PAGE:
Deferred Tax Positions and Incentives for Corporate Behavior Around Corporate Tax Changes
44 Pages Posted: 15 Feb 2007 Last revised: 3 Mar 2010
Date Written: March 1, 2010
A firm's deferred tax position can affect its incentives to lobby for or against tax reform, as well as how the firm is affected by a transition from one tax regime to another. We compile disaggregated deferred tax position data for a sample of large U.S. firms between 1993 and 2004 to analyze the incentives created by these positions and to explore how these positions might affect firm behavior before and after a pre-announced tax rate change. We find substantial heterogeneity in the size and sign of deferred tax positions. While half of our sample firms report a deferred tax position of less than three percent of assets, approximately ten percent report a position in excess of ten percent of assets. Although one might expect firms to defer the reporting of income when there is a pre-announced reduction in the corporate tax rate, we find that approximately one third of the firms in our sample would have an incentive to accelerate income in such a setting because doing so would maximize the value of their net operating loss carryforwards. We estimate that if the federal statutory corporate tax rate had been reduced from 35 to 30 percent in 2004, the resulting revaluation of deferred tax assets would have increased net income in that year by an average of 16.5 percent for firms with a net deferred tax liability, while reducing net income by an average of 11.4 percent for those firms with a net deferred tax asset. Our results suggest that the heterogeneous deferred tax positions of large U.S. corporations create substantial variation in the short-run effect of changes in corporate tax rates on reported earnings. Recognizing these divergent incentives is important for understanding the political economy of corporate tax reform.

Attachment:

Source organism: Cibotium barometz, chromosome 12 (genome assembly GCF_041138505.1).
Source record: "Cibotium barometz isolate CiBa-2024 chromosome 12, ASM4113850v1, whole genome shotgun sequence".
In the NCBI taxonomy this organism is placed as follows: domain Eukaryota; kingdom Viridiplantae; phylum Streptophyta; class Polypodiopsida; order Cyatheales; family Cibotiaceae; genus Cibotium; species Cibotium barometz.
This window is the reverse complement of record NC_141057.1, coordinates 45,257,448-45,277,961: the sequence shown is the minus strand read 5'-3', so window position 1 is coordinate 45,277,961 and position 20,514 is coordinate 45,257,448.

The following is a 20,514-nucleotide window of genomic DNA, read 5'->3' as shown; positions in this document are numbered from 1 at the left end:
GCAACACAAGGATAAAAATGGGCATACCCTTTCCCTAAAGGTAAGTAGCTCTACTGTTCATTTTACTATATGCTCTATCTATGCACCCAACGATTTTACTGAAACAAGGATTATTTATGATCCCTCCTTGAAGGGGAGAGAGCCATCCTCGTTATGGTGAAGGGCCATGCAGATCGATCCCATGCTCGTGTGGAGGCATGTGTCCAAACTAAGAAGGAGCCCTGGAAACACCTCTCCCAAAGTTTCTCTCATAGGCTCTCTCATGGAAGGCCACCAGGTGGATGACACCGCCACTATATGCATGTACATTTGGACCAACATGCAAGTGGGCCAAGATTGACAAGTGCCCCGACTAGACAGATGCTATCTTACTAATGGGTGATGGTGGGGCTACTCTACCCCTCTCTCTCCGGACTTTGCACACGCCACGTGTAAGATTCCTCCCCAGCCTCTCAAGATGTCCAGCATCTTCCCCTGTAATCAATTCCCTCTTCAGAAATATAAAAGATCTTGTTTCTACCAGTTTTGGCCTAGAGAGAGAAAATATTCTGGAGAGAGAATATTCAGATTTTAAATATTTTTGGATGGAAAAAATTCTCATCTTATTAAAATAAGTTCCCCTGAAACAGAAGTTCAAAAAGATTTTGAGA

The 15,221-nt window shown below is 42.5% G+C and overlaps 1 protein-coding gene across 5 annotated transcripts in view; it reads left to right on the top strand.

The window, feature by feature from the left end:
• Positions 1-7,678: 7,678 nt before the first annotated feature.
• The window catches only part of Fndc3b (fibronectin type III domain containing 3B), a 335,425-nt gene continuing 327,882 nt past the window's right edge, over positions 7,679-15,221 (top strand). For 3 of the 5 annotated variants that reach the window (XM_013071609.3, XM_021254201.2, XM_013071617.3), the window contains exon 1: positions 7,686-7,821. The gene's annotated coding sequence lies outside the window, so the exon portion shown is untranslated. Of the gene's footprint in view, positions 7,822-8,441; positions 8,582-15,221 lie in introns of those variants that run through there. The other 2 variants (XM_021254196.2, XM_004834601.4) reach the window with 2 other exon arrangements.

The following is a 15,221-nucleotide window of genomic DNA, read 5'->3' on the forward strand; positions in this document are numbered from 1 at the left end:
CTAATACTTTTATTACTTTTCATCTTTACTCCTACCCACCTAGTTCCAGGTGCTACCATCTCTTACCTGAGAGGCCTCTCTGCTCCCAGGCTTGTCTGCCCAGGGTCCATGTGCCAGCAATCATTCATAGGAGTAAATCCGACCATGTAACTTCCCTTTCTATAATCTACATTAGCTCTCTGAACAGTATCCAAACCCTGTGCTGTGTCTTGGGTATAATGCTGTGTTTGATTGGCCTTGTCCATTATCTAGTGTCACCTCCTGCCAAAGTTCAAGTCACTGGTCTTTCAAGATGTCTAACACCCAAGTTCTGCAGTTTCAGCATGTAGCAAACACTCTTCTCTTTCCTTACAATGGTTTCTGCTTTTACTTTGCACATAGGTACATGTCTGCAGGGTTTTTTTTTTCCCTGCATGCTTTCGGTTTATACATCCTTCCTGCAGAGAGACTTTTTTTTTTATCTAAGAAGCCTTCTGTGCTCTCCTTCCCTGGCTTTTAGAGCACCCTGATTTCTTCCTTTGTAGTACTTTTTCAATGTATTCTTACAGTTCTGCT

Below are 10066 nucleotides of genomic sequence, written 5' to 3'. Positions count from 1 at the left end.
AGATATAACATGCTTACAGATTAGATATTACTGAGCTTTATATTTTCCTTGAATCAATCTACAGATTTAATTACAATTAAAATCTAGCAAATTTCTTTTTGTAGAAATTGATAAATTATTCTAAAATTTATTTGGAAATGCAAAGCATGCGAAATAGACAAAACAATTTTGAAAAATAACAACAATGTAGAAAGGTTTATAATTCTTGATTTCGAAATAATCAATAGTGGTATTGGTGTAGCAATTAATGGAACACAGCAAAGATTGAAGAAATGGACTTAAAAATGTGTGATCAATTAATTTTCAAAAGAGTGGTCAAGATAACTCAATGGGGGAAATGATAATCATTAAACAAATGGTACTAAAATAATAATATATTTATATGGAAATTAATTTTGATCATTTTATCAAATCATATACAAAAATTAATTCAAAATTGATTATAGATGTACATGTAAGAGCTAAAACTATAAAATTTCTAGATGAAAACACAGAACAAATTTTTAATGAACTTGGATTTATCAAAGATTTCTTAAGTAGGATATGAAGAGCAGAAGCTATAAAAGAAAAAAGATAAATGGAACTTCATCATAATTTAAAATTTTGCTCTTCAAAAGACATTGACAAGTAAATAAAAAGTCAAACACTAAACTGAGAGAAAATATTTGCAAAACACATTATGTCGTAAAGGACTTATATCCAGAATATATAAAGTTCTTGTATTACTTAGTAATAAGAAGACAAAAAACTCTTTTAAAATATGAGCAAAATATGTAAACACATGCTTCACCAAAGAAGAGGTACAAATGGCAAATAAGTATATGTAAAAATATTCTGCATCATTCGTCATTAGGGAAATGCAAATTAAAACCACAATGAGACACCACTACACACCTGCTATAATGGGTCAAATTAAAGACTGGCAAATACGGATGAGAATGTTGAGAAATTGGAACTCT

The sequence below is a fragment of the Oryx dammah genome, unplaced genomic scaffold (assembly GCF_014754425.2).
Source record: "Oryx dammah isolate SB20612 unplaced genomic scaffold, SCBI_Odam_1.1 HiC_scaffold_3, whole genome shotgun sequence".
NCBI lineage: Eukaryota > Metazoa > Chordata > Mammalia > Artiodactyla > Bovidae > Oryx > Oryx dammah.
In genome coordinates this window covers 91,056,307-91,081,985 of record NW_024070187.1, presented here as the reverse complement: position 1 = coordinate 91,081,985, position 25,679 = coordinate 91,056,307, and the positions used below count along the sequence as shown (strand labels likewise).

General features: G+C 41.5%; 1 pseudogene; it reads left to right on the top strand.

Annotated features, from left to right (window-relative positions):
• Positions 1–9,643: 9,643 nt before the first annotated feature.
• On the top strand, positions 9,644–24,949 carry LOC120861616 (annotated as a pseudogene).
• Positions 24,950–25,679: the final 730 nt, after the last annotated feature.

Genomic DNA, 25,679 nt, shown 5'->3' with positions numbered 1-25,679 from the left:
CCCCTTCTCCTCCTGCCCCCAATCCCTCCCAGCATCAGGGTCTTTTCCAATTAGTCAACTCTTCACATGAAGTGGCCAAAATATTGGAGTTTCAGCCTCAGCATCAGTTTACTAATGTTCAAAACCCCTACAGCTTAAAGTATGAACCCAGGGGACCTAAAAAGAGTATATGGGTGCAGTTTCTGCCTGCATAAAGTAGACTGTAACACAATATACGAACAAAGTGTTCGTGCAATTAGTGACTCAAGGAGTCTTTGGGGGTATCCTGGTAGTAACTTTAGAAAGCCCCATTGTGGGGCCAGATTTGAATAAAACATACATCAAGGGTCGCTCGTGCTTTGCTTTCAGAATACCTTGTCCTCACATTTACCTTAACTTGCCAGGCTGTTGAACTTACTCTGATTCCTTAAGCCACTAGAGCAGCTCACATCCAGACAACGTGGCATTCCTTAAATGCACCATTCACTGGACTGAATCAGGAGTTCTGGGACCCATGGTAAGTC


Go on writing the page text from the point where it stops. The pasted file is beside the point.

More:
Keywords: Book-Tax Differences, Deferred Tax, Revaluation, Tax Policy
JEL Classification: H25, M41, M44
Suggested Citation: Suggested Citation